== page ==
Reading Comprehension (CTET (Central Teacher Eligibility Test) Paper-I English): Questions 184 - 189 of 294

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Passage

When I learned that my 72 years old mother was playing scrabble against herself, I knew, I had to do something. “Who is playing? ” I asked one day when I saw a half finished game on the table. “My right hand versus my left”. “Excuse me” I said. “As your father does not plays with me and I want to keep my mind engaged and sharp. ” An adorable pursuit, but I questioned whether my mother’s solitary version of scrabble would achieve that objectives. My husband suggested we should give her a computer to play against. I wasn’t sure my mother was ready for a cyber scrabble it had taken 10 years to convince her to purchase a microwave. Nevertheless, we packed up our old PC, complete with scabble and a word processing program and delivered it to my parent’s home. And so began my mother’s journey in the exciting world of computers. It also marked as the starting of a unique teaching assignment for me. I’ve taught children and adults of all ages, but never thought, I would be teaching my mother to do anything. Inspite of, the fear on her face when she first saw our gift, my mother was very excited to get started. She sat astonished and amazed on the screen lit up and the various icons presented themselves. Slowly, but surely my mother caught on, preparing notes in a mini spiral book. I wondered how she’d far without me. But thereafter, she only spoke on her game on the computer to me. She even forgot to ask her stock question, “What did you have for supper? ” It was no longer on the agenda. She talked about RAM, ROM and CPU terms spilled out effortlessly from her mother. My mother had learned a new mother tongue.

After a lifetime of being her child, I was finally the one with knowledge to share with my mummy. But even now, I realise she continuous to teach me. I understand the fact that its not the matter of age, its the “willing spirit which is capable of anything”.

Question number: 184 (4 of 9 Based on Passage) Show Passage

» Reading Comprehension » Prose or Drama

MCQ▾

Question

Why did author and her husband decide to give a computer to the mother?

Choices

Choice (4) Response

a.

Her birthday was coming

b.

She would get to learn more

c.

She would get a competent and smart rival to play

d.

Because sitting and playing was outdated

Question number: 185 (5 of 9 Based on Passage) Show Passage

» Reading Comprehension » Prose or Drama

MCQ▾

Question

The author realised the fact that age -

Choices

Choice (4) Response

a.

was a very giant barrier to work

b.

can hinder a person’s learning capability

c.

is no bar to learning

d.

was bad in playing

Question number: 186 (6 of 9 Based on Passage) Show Passage

» Reading Comprehension » Prose or Drama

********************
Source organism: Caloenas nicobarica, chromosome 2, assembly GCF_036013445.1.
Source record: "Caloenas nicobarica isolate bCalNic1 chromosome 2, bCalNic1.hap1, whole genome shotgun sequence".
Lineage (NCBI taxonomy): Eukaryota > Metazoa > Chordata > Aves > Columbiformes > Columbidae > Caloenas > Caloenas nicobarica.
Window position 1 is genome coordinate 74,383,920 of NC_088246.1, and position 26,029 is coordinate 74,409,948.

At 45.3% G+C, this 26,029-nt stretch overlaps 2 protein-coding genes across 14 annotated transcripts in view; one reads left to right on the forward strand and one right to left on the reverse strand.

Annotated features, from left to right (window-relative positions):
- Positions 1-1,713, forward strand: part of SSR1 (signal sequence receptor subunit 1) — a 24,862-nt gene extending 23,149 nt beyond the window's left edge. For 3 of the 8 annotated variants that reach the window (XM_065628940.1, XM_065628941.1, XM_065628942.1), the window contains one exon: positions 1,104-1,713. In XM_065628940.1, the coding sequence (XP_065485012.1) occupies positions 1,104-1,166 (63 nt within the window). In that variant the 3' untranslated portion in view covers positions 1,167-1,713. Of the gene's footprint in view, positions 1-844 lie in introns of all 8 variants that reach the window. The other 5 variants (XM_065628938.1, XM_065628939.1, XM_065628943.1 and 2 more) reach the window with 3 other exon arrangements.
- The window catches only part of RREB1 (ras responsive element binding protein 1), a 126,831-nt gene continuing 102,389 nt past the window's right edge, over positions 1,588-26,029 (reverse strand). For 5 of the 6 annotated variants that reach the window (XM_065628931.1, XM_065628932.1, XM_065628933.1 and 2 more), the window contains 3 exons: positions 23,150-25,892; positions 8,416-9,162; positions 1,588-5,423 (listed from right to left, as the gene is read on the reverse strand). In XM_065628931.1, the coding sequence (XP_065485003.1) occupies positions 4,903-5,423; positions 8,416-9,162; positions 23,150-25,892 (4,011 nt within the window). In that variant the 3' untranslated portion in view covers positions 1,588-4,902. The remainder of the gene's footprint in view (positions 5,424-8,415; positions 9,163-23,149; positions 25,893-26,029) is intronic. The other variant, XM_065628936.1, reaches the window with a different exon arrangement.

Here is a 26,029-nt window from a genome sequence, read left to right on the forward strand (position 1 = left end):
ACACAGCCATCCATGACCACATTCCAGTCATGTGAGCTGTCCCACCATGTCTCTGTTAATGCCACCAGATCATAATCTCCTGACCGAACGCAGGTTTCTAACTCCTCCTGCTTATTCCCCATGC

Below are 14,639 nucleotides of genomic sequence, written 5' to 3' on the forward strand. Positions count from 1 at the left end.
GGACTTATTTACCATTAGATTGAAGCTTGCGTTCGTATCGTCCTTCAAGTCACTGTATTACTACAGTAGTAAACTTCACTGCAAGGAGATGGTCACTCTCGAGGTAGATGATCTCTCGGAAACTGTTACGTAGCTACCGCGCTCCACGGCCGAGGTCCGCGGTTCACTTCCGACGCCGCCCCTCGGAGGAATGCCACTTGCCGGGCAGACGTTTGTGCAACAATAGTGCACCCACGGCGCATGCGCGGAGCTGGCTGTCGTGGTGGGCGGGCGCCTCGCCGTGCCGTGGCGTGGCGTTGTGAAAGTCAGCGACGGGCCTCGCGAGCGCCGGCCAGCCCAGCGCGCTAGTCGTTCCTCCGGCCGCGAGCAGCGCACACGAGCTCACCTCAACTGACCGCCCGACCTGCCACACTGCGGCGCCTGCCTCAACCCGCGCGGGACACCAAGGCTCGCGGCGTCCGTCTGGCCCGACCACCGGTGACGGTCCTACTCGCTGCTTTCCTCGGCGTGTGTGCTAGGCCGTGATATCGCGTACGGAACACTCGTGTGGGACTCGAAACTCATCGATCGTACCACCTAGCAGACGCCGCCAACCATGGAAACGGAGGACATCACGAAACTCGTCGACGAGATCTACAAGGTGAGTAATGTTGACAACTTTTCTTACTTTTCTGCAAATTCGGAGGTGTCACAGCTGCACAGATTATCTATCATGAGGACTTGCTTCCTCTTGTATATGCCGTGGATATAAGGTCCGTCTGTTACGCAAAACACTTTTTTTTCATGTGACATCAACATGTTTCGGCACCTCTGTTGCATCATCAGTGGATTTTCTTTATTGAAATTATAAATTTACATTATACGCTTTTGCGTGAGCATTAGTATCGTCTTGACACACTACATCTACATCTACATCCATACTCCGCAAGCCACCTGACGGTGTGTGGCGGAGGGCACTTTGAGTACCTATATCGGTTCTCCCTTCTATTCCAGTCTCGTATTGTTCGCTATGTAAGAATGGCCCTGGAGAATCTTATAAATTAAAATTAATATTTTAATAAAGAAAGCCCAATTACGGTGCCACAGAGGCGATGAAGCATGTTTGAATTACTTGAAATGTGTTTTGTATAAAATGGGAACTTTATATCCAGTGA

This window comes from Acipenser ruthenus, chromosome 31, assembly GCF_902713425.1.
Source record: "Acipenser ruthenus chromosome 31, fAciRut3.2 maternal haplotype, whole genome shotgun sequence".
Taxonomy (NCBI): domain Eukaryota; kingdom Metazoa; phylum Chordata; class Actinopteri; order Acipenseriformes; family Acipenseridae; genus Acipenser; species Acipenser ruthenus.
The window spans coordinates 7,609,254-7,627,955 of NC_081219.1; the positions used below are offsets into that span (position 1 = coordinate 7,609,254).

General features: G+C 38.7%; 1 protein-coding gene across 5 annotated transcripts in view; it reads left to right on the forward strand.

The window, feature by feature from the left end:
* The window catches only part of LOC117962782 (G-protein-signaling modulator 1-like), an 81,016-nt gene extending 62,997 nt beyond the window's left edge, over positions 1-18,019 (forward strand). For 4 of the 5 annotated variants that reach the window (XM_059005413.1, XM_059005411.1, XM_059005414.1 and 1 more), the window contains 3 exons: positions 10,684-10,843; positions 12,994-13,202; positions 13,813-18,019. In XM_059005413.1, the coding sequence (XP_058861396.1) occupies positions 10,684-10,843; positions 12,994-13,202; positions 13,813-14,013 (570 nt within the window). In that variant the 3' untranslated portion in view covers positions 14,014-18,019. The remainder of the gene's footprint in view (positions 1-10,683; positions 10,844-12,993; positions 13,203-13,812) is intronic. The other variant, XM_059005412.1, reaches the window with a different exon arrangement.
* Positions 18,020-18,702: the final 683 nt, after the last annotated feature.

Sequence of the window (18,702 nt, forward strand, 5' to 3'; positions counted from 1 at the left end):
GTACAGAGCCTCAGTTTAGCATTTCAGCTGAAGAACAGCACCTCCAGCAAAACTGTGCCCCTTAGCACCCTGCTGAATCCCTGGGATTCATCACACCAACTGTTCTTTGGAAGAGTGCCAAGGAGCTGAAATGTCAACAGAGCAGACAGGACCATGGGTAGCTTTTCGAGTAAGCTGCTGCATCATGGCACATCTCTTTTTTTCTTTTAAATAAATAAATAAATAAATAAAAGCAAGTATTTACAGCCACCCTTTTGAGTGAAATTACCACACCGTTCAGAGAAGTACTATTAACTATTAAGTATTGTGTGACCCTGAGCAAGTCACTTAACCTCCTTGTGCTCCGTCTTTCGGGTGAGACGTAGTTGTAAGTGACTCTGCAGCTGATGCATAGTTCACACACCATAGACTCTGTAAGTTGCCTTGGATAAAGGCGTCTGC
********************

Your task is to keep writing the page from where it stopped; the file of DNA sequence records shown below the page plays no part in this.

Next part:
MCQ▾

Question

What was the language mother newly learned?

Choices

Choice (4) Response

a.

CPU

b.

RAM

c.

Language of computer

d.

ROM

Question number: 187 (7 of 9 Based on Passage) Show Passage

» Reading Comprehension » Prose or Drama

MCQ▾

Question

The author’s mother was very eager in learning the computer as-

Choices

Choice (4) Response

a.

She got bored from the way she was playing

b.

sitting and playing were considered something as old

c.

she wanted to show off her knowledge

d.

she sat astonised and mesmerised in front of computer

Question number: 188 (8 of 9 Based on Passage) Show Passage

» Reading Comprehension » Prose or Drama

MCQ▾

Question

The author was not sure whether her mother would use a computer because-

Choices

Choice (4) Response

a.

she had a very conservative mindset

b.

she did not like to spend so much on her

c.

it took 10 years to convince her to purchase a microwave

d.

she did not know how to use it

Passage

Behold her, single in the filed,

Yon solitary Highland Lass!

Reaping and singing by herself;

Stop here, or gently pass!

Along she cuts and binds the grain,

And sings a melancholy strain;

O listen! for the Vale profound

Is overflowing with the sound.

No Nightingale did ever chaunt

More welcome notes to weary bands

Of travellers in some shady haunt,

Among Arabian sands:

A voice so thrilling ne’er was heard

In spring time from the Cuckoo-bird,

Breaking the silence of the seas

Among the farthest Hebrides.

Will no one tell me what she sings?

Perhaps the plaintive numbers flow

For old, unhappy, far-off things

And battles long ago:

Or is it some more humble lay,

Familiar matter of to-day?

Some natural sorrow, loss, or plain,

That has been, and may be again?

Whate’er the theme, the Maiden sang

As if her song could have no ending

I saw her singing at her work,

And o’er the sickle bending;

I listenend, motionless and still,

And, as I mounted up the hill, ‘

The music in my heart I bore, ‘

Long after it was heart no more.

- William Wordsworth

Question number: 189 (1 of 6 Based on Passage) Show Passage

» Reading Comprehension » Poetry

MCQ▾

Question

The setting of the poem is in -

Choices

Choice (4) Response

a.

Arabia

b.

England

c.

Scotland

d.

Hebrides

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